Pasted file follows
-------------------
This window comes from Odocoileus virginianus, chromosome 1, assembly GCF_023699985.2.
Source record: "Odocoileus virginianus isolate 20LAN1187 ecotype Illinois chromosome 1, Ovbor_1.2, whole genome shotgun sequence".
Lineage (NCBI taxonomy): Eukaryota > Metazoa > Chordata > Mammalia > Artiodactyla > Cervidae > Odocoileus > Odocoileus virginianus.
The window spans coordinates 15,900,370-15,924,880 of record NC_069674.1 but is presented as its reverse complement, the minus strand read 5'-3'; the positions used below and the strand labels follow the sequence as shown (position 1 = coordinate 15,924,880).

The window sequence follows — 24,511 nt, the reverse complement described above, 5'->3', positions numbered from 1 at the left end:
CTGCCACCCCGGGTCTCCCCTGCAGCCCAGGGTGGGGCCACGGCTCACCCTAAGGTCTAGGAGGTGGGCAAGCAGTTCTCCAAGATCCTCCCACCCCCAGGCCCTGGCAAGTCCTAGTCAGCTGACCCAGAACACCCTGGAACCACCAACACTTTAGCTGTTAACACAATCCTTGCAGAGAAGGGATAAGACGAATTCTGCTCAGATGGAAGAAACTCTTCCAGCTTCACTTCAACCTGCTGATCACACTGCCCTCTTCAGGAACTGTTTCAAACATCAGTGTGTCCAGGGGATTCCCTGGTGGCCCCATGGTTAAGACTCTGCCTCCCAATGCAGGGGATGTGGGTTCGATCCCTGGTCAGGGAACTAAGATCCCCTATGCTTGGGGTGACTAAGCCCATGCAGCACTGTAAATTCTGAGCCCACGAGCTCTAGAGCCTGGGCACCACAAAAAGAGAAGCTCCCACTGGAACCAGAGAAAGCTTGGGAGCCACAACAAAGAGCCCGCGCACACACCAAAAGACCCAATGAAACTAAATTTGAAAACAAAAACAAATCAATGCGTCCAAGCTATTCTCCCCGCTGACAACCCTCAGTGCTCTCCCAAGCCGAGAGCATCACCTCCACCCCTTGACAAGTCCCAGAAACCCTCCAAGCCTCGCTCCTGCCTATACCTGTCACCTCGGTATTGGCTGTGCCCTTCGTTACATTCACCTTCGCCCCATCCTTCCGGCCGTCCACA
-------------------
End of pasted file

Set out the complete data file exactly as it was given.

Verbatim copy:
This window comes from Odocoileus virginianus, chromosome 1, assembly GCF_023699985.2.
Source record: "Odocoileus virginianus isolate 20LAN1187 ecotype Illinois chromosome 1, Ovbor_1.2, whole genome shotgun sequence".
Lineage (NCBI taxonomy): Eukaryota > Metazoa > Chordata > Mammalia > Artiodactyla > Cervidae > Odocoileus > Odocoileus virginianus.
The window spans coordinates 15,900,370-15,924,880 of record NC_069674.1 but is presented as its reverse complement, the minus strand read 5'-3'; the positions used below and the strand labels follow the sequence as shown (position 1 = coordinate 15,924,880).

The window sequence follows — 24,511 nt, the reverse complement described above, 5'->3', positions numbered from 1 at the left end:
CTGCCACCCCGGGTCTCCCCTGCAGCCCAGGGTGGGGCCACGGCTCACCCTAAGGTCTAGGAGGTGGGCAAGCAGTTCTCCAAGATCCTCCCACCCCCAGGCCCTGGCAAGTCCTAGTCAGCTGACCCAGAACACCCTGGAACCACCAACACTTTAGCTGTTAACACAATCCTTGCAGAGAAGGGATAAGACGAATTCTGCTCAGATGGAAGAAACTCTTCCAGCTTCACTTCAACCTGCTGATCACACTGCCCTCTTCAGGAACTGTTTCAAACATCAGTGTGTCCAGGGGATTCCCTGGTGGCCCCATGGTTAAGACTCTGCCTCCCAATGCAGGGGATGTGGGTTCGATCCCTGGTCAGGGAACTAAGATCCCCTATGCTTGGGGTGACTAAGCCCATGCAGCACTGTAAATTCTGAGCCCACGAGCTCTAGAGCCTGGGCACCACAAAAAGAGAAGCTCCCACTGGAACCAGAGAAAGCTTGGGAGCCACAACAAAGAGCCCGCGCACACACCAAAAGACCCAATGAAACTAAATTTGAAAACAAAAACAAATCAATGCGTCCAAGCTATTCTCCCCGCTGACAACCCTCAGTGCTCTCCCAAGCCGAGAGCATCACCTCCACCCCTTGACAAGTCCCAGAAACCCTCCAAGCCTCGCTCCTGCCTATACCTGTCACCTCGGTATTGGCTGTGCCCTTCGTTACATTCACCTTCGCCCCATCCTTCCGGCCGTCCACA